These great political changes were reflected in the coinage. As already mentioned, the first half of the 4th Century B.C., during which many of the city-states enjoyed their final period of autonomy, produced some of the artistic masterpieces of the Greek coinage. Noteworthy are the magnificent tetradrachms of Amphipolis with facing head of Apollo; those of Olynthos, in the name of the Chalkidians, with reverse type lyre; some of the staters issued at Olympia by the Eleans, with noble heads of Zeus and his consort Hera; and the fine staters of the Arkadians depicting, on the reverse, Pan seated upon a rock. Some of the earlier issues of Philip II of Macedon are also of a high artistic standard; but as the territorial extent of Philip’s realm was extended and the coinage was produced in ever-increasing quantities, so the quality of the workmanship declined.
This is particularly noticeable in the coins issued after his death, though still in the name of Philip. Alexander’s money was an imperial coinage in every sense, unlike anything which the Greek world had seen before, with the possible exception of the Athenian tetradrachms of the Periklean age. But it set the pattern for centuries to come— mass produced regal issues largely replacing autonomous coins of individual cities. Inevitably this brought about a decline in artistic standards. When many of the cities regained a degree of independence, in the 2nd Century B.C., the process had gone too far to be reversed. Some individual pieces amongst the autonomous coins of the late Hellenistic age might be called attractive rather than beautiful.
On the death of Alexander at Babylon (June, 323 B.C.) his vast realm, stretching from Macedon to India, became the object of endless disputes between his generals. These ‘wars of the Diadochi’ ultimately led to the formation of a number of independent kingdoms, though in the early years the appearance of unity was maintained. Officially, Alexander was succeeded by his infant son, Alexander IV, and by an idiot-brother or the great king, called Arrhidaeus, now named Philip (III). During the minority of the boy-kings the responsibility for admini¬stering the huge empire rested with men such as Perdikkas, Antipater, Antigonos the One-eyed, Ptolemy, Seleukos and Lysimachos. These were die true successors of Alexander and some of them went on to found dynasties which endured for many generations. The unfortunate Alexander IV and Philip III met violent ends; both were dead within twelve years of Alexander the Great’s decease.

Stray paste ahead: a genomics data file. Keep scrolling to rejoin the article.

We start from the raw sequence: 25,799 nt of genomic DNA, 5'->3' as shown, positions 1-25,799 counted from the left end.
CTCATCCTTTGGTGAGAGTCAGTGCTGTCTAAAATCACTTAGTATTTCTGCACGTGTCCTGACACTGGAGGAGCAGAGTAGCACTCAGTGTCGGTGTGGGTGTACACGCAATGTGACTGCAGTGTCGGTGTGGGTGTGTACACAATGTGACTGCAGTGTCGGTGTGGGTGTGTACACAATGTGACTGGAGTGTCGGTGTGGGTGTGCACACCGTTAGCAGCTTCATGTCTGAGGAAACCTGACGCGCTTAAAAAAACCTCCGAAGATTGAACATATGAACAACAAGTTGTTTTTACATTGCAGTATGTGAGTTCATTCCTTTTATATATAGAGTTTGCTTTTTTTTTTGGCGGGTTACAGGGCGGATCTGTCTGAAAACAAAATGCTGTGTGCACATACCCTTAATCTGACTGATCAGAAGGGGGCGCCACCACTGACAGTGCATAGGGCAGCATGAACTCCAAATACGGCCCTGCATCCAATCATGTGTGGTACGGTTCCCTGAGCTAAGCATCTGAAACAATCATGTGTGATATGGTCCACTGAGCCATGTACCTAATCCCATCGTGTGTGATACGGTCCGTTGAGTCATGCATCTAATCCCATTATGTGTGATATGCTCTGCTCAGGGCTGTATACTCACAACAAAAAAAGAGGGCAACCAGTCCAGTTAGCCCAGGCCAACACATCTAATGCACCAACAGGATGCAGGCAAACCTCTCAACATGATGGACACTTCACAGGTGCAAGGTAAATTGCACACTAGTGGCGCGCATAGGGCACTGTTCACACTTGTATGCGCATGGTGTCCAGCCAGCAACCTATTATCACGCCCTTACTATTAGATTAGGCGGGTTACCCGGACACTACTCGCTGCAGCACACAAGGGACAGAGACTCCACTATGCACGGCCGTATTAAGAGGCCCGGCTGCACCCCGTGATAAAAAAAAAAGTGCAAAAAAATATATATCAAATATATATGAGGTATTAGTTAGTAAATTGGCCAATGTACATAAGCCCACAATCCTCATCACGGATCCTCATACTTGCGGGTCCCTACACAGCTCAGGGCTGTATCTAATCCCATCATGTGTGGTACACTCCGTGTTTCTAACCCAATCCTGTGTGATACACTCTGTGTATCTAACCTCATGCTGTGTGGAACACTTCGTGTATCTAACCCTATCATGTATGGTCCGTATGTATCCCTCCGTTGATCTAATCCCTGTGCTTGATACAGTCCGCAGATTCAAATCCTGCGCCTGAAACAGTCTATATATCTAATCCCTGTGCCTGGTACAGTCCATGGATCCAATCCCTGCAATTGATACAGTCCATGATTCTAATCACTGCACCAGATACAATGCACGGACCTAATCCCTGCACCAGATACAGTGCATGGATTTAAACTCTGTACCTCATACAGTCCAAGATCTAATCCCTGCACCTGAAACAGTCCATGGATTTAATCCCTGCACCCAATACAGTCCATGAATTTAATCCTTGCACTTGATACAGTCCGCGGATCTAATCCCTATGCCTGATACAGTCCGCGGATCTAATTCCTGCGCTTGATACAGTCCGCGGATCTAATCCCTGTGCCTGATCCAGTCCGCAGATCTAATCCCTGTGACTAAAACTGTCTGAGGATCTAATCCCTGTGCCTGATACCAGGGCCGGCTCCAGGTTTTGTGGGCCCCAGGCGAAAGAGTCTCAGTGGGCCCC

Other than the original Kingdom of Macedon, the two great realms to emerge from these struggles were the Kingdom of Egypt, founded by Ptolemy, and the dominions of Seleukos, commonly known as the Seleukid Empire, comprising the greater part of Alexander’s conquests. About the middle of the 3rd Century B.C. the Seleukid Empire was further divided when the eastern provinces of Baktria and Parthia each achieved independence; the latter destined to survive for nearly five centuries and to become the troublesome eastern neighbor of the Roman Empire. Meanwhile, in the west the power of Rome was rapidly growing. Following her victory over Carthage in the First Punic War (241 B.C.) Rome acquired her first province Sicily and to this was added to Spain in the closing years of the century. At about the same time came the first conflict with the Macedonian Kingdom, now ruled by the energetic Philip V.
In 197 B.C., at the battle of Kynoskephalai, the Romans inflicted a heavy defeat on Philip. The following year the Roman general Flamininus made his celebrated proclamation of the ‘Freedom of Greece’ at the Isthmian Games. But in reality, Greece had merely become subject to a new and more powerful master. The once proud Macedonian Kingdom lingered on for three decades more, under Philip V and his son Perseus, but was finally destroyed by the Romans in 168 B.C. Macedonia was divided into four republics and in 146 B.C. was reduced to provincial status.